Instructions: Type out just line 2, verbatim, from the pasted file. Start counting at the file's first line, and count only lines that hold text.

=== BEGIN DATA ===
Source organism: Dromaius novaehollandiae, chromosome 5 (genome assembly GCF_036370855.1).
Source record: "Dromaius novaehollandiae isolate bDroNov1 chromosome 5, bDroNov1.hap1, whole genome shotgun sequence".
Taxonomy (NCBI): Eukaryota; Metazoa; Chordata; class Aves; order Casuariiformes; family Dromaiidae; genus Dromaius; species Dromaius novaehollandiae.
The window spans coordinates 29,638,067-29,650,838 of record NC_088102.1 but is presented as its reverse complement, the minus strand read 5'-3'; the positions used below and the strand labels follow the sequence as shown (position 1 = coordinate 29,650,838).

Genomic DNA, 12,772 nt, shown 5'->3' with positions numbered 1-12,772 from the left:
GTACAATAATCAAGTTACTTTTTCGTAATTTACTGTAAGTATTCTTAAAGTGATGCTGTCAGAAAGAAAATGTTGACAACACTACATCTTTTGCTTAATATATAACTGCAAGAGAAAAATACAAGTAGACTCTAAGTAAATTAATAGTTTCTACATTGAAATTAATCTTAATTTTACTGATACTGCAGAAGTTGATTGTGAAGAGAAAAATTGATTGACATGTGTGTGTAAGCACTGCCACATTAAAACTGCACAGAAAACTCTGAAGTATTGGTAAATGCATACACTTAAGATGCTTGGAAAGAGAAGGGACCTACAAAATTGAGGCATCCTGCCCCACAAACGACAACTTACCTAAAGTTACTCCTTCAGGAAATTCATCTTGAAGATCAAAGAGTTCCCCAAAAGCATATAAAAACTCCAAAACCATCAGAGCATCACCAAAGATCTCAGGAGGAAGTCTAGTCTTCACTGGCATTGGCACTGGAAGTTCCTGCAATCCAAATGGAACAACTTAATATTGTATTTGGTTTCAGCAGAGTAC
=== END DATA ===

Source record: "Dromaius novaehollandiae isolate bDroNov1 chromosome 5, bDroNov1.hap1, whole genome shotgun sequence".